that, however, as it will be shown is piece-wise linear. It is shown that the dependence on time of the coefficients is inherited by the time-variance of the video. Hence, the solution of the differential equation involves dynamics whose spectrum is induced by the video. The analysis carried out in the paper shows how can we attack the problem either in the case in which the agent is expected to learn from a given video stream with the purpose to work on subsequent text collections, or in the case in which the agent lives in a certain visual environment, where there is no distinction between learning and test phases. Basically, it is pointed out that only the second case leads to a truly interesting and novel result.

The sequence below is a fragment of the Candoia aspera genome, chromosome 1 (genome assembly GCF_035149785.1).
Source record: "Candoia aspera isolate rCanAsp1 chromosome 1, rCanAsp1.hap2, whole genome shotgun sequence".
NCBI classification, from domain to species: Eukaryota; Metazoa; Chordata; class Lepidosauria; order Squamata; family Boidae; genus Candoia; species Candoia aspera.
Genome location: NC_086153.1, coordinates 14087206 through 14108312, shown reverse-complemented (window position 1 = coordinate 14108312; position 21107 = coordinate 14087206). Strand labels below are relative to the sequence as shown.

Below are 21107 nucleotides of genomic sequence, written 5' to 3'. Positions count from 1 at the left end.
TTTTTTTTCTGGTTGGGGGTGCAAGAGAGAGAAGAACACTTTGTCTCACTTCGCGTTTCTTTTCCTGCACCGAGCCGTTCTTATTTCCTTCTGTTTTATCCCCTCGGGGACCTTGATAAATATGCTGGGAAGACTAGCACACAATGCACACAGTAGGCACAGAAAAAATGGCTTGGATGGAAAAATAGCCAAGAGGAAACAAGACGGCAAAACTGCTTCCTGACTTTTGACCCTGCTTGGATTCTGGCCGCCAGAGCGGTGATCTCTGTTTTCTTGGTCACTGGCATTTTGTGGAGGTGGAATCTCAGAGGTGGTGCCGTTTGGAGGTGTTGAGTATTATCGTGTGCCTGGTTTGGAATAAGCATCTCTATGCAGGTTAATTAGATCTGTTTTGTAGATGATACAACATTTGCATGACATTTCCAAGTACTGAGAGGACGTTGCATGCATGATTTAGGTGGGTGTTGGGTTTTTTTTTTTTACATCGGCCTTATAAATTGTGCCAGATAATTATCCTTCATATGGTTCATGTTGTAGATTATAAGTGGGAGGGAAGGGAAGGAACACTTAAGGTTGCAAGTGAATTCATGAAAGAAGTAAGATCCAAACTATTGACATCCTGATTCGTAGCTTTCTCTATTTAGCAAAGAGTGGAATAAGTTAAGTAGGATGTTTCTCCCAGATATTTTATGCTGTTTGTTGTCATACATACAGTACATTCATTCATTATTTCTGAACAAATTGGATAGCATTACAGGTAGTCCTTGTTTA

Learning by blurring trajectories. In particular, the solution of the above differential equation is strongly facilitated when performing an initial blurring of the video that lasts until all the visual statistical cues are likely been presented to the agent. This very much resembles early stages of developments in newborns [18]. In so doing, at the beginning, the coefficients of Eq. (3) are nearly constant. In this case, the analysis of the equations leads to conclude that only a very slow dynamics takes place, which means that all the derivatives of are nearly null and, consequently, is nearly constant. This strongly facilitates the numerical solutions and, in general, the computational model turns out to be very robust, a property that is clearly welcome also in nature. As time goes by, while the blurring process increases the visual acuity the coefficients of the differential equation begin to change with velocity that is connected with motion. However, in the meantime, the values of the filters have reached a nearly-constant value. Basically, the learning trajectories are characterized by the mentioned nearly-null derivatives, a condition that, again strongly facilitates the well-position of the problem.